where I forget my ID and must worry about

police who need to make sure everyone is
who they say they are. And if I can’t confirm
myself, what do I become? My University of
hoodie. Just the hoodie? My jaw, my body’s

The double entendre on “body’s” is telling. From the profiled brown body wearing a hoodie to the split identity in a neoliberal multicultural tableaux, these racist representations identify what and for whom? They don’t lead to a poet’s self-knowledge, but to forget them is to risk endangering oneself. To center them is to risk putting oneself out of reach from kinship and love. Looking at the moving imagery of a YouTube talk show clip—“everyone reaching for each other” in heartfelt family reunion, Torres recalls the unifying love of another kinship—his homies. While leaving the professor’s house, he dreams of an alternative scene in which his selves work in unison:

The professor says, instead:

Good night. And I want to say Stay up or    Peace out. And I want the other me to unlatch

the gate so I can be angelic in Nike Cortezes.
A fluttered departure. No one there to ID me.

The names are not IDs. The names are works of art, their canvas is public space, their audience everyone, their influences and tensions a combination of what’s said and unsaid, their power both what’s released and held back. In the poem, “On Being REMEK,” Torres writes an ars poetica cast as an ode. While the poem titled “Ars Poetica” appears later in the collection and speaks to the inevitable erasures of time and the preventable erasures of government, “On Being REMEK” describes the imagination poured into the names:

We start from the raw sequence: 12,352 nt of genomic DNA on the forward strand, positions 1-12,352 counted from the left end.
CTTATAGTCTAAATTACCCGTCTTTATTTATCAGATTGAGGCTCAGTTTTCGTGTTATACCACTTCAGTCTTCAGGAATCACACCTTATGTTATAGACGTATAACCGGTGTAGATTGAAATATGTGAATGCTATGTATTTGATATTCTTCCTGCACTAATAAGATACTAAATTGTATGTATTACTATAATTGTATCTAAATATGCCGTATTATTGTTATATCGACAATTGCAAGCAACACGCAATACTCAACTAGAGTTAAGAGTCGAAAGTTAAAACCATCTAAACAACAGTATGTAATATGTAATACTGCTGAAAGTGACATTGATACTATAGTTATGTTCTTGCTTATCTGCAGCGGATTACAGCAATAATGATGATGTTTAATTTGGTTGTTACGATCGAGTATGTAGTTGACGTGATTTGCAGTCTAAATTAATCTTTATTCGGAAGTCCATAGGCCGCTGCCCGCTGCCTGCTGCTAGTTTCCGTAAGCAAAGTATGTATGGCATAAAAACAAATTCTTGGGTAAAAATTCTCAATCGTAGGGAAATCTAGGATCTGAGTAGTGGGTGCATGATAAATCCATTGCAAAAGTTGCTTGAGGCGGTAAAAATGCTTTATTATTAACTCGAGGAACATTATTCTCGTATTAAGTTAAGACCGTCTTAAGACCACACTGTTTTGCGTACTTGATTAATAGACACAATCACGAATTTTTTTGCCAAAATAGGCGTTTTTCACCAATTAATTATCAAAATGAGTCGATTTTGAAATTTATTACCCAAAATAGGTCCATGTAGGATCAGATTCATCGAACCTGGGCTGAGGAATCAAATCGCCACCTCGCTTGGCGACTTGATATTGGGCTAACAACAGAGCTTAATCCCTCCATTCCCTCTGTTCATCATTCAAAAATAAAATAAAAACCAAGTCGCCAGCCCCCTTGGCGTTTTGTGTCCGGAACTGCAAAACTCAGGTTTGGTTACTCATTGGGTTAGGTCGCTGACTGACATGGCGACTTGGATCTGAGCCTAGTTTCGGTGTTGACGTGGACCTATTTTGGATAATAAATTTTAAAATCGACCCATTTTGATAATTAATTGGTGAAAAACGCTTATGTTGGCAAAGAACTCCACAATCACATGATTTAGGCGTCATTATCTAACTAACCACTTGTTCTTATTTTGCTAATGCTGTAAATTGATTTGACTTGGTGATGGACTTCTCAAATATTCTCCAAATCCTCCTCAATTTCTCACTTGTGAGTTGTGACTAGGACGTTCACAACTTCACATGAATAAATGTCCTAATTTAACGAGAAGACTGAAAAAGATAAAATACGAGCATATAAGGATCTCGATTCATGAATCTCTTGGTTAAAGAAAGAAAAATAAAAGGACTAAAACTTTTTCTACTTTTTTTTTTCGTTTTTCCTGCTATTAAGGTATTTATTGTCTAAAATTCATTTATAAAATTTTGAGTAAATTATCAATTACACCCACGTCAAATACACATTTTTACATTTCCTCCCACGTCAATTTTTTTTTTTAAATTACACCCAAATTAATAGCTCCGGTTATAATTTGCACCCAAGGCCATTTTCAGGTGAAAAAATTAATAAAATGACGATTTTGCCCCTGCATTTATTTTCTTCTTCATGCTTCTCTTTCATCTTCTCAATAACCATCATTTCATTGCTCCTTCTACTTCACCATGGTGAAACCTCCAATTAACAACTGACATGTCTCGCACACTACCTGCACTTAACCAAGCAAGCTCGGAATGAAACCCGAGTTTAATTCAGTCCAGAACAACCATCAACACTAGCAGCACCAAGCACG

REMEK of remembrance of the many other Mexicans who became names their fathers did not give them. Names created. Or taken from textbooks. The end of a song. Names from the wandering imagination, plucked like an orange—something glowing—among the branches of the mind. Names like DIER, MASE, and RAGE. Names like TEAL, KAON, and SIRIS. Names that resonate in the callused palms of handshakes. This means the only loyalty you know. REMEK of words learned but concealed; tucked into the grooves of your knuckles where all men keep secrets. It means knowing fear and pretending you don’t know what that means. Contents under pressure. REMEK is memory and how the past will call back. It’s not being able to forget conflict inside names like DUSK. And when you’re told to fight, REMEK means staring at him as if you will shout in the swinging speech of young men.

Jennifer Kwon Dobbs is poetry editor at AGNI and Professor of English at St. Olaf College. Her most recent poetry collection is Interrogation Room (White Pine Press, 2018), mentioned in The New York Times and a recipient of the Association of Asian American Studies Book Award in Creative Writing: Poetry. She lives in Saint Paul, MN.